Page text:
“I want to congratulate you and express the hope that this is another, albeit small, gesture and it might be a sign of the gradual normalisation of relations between our countries,” the Russia president said to the US actor and director as the document was handed over.
“Spasibo bolshoye,” replied Seagal (thank you very much).
The Kremlin released a transcript of their conversation, with Mr Putin saying they had been discussing citizenship for “quite a while”.
Seagal, 64, who has Russian heritage and is a regular visitor to the country, has been a vocal supporter of Mr Putin, who earlier this month signed an order granting his Russian citizenship.
In the 1990s the star opened a branch of the restaurant chain Planet Hollywood in Moscow, and has since participated in a number of publicity campaigns for Russian companies.
Russian business newspaper Vedomosti reports the actor could acquire a stake in Russian IT company Galaxy.
Seagal’s fame peaked in the late 1980s and early 1990s with films such as Under Siege and Above the Law, but he remains hugely popular in eastern Europe and was granted Serbian citizenship in January.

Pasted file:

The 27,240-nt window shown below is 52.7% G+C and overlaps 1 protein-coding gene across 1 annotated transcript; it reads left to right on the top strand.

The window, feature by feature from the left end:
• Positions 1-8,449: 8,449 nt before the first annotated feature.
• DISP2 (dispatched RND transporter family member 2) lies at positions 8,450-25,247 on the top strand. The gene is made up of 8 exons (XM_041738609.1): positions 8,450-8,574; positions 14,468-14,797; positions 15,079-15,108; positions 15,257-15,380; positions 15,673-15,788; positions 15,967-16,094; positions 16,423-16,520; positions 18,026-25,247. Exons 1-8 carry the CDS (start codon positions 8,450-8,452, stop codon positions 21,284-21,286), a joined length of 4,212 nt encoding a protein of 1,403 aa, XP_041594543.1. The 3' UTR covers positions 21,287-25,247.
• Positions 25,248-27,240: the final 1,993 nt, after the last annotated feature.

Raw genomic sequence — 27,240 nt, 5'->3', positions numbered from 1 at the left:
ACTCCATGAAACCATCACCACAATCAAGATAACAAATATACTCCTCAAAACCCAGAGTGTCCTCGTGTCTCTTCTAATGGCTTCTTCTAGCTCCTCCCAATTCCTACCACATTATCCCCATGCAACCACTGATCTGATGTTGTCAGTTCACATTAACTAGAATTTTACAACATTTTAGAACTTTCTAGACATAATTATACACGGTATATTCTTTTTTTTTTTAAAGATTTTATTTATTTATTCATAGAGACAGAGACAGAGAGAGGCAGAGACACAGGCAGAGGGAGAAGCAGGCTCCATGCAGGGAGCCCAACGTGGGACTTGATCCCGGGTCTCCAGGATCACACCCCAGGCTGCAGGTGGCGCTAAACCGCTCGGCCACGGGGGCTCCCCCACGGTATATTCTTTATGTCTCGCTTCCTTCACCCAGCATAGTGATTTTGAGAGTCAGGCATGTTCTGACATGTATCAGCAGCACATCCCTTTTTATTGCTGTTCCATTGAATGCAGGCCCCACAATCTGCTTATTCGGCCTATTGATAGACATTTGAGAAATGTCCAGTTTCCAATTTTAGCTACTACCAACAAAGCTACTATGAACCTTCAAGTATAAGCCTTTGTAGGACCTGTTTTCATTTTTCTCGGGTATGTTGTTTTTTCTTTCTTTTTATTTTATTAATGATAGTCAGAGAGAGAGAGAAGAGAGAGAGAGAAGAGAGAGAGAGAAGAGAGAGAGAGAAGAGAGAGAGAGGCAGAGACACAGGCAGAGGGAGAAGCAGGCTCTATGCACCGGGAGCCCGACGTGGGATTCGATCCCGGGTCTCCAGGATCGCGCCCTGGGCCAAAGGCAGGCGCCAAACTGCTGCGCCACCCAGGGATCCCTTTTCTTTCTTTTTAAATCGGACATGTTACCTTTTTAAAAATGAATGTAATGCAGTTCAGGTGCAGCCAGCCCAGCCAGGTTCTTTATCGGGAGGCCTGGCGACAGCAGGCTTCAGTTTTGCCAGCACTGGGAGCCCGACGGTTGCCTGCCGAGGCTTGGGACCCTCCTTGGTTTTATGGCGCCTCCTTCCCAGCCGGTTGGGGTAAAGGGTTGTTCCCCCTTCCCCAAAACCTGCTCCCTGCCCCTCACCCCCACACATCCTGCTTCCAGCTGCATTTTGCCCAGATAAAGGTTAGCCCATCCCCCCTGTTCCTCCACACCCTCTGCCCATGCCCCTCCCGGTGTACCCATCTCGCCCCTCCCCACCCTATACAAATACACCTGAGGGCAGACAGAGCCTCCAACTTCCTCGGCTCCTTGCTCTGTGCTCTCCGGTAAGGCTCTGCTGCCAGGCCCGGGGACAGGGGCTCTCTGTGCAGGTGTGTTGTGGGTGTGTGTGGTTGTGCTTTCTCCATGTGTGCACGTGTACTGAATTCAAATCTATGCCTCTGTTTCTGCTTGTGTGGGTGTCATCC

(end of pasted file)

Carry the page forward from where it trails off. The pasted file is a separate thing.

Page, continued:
He is not the first celebrity to be awarded citizenship by the Kremlin.
French actor Gerard Depardieu got his in 2013, saying at the time he was leaving France to avoid proposed tax increases.
US boxer Roy Jones Jr got his Russian passport in 2015, writing on his website later: “This is the happiest day of my life.”
US relations with Russia have been increasingly under the spotlight since Donald Trump was elected.
Mr Putin has had a strained relationship with President Barack Obama, but Mr Trump issued warm remarks about the Russian leader during his campaign.
After his election, the President-elect and Mr Putin agreed in a phone call to work on what the Kremlin called “the extremely unsatisfactory state of Russian-US relations at present”.
Russian MPs applauded Mr Trump’s victory and Mr Putin is reported to be hoping for a deal to relieve Western sanctions on Russia as a result of the annexation of Crimea, which are crippling the economy.